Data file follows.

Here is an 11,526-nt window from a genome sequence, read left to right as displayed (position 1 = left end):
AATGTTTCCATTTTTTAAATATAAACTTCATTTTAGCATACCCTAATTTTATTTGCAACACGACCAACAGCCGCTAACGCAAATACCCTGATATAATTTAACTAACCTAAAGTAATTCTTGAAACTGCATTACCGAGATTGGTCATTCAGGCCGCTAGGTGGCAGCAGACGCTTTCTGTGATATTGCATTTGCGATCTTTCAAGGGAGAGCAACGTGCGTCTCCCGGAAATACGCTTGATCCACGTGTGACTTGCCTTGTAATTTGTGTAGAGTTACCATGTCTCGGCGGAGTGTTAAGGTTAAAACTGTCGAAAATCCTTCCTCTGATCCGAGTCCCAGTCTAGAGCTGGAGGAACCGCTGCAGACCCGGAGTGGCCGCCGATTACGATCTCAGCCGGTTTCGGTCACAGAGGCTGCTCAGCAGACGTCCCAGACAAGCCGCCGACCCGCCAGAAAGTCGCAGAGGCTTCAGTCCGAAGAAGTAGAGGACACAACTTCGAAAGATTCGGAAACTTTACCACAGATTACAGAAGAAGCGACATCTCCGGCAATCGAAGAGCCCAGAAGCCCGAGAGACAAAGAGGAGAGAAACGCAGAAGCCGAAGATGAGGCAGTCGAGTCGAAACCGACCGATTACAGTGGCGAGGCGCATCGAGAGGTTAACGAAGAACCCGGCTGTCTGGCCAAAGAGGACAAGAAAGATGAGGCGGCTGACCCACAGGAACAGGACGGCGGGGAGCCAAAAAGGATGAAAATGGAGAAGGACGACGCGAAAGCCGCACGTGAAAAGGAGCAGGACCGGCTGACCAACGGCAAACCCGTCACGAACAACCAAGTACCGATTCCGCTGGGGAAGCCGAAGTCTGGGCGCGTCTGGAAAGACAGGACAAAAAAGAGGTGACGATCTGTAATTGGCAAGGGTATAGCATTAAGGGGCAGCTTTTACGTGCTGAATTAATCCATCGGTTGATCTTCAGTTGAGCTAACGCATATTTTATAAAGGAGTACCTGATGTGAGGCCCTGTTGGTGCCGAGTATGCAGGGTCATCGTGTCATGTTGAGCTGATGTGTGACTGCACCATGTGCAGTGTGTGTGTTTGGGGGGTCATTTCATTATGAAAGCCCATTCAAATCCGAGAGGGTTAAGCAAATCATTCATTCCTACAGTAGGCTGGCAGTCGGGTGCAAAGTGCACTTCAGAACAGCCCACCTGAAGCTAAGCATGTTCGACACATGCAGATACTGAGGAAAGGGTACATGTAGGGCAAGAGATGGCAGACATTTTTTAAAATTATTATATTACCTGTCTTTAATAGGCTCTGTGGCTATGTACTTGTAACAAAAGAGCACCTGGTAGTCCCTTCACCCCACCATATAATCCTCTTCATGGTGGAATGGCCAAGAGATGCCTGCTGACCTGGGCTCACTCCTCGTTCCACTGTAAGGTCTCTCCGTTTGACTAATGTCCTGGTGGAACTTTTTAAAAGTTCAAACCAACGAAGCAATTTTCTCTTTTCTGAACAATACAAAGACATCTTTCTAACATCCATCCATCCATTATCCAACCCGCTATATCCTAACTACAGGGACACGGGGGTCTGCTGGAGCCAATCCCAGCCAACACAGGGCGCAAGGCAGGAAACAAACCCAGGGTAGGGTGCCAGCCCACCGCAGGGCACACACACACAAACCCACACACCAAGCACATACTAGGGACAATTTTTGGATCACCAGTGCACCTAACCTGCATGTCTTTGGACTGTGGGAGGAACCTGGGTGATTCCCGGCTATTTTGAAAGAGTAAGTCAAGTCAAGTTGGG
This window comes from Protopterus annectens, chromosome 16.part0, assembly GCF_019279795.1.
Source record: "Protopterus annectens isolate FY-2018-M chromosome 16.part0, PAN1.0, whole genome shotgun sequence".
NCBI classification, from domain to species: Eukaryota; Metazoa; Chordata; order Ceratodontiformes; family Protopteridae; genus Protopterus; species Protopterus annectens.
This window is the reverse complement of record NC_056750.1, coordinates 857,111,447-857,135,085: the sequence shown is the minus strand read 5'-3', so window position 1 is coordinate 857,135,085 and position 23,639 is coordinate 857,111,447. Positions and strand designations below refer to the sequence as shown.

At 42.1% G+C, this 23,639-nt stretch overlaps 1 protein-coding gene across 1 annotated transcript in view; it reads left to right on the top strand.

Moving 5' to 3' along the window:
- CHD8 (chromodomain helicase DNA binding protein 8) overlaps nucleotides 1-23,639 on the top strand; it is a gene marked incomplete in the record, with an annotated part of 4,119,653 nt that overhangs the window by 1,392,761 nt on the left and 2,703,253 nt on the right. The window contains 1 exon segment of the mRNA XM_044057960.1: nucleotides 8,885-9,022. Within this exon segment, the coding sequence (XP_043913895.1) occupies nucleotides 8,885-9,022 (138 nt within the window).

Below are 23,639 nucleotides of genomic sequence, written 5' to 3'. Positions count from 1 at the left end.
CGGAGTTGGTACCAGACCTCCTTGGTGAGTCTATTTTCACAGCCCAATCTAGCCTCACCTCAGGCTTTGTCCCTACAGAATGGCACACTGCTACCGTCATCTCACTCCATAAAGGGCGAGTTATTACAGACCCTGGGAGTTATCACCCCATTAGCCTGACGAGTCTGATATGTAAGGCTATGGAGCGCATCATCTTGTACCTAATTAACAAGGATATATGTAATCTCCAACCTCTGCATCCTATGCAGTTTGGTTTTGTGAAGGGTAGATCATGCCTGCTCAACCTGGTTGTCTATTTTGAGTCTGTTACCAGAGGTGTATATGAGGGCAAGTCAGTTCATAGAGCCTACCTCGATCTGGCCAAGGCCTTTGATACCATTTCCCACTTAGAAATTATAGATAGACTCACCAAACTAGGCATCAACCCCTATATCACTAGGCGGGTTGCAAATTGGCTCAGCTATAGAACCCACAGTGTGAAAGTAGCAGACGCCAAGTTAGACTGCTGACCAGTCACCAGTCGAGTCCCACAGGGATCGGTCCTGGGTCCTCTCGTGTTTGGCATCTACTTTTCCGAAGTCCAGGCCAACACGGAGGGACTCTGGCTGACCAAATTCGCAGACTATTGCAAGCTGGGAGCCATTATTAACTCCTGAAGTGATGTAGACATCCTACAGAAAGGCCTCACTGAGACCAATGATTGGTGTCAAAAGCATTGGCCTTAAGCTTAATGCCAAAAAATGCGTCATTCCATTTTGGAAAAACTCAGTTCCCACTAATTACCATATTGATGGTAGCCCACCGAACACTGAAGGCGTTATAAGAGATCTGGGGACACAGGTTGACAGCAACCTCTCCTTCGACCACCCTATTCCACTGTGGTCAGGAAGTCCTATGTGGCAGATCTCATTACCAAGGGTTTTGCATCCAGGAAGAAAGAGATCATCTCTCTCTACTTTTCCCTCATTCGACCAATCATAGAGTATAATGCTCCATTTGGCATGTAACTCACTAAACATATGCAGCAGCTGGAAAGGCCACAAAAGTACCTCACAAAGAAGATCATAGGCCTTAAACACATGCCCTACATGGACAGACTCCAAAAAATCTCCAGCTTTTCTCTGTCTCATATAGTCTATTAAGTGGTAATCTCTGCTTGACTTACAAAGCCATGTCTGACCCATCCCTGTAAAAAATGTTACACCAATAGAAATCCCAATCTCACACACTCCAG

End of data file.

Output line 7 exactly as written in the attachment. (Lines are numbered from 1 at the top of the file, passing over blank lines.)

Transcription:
At 42.1% G+C, this 23,639-nt stretch overlaps 1 protein-coding gene across 1 annotated transcript in view; it reads left to right on the top strand.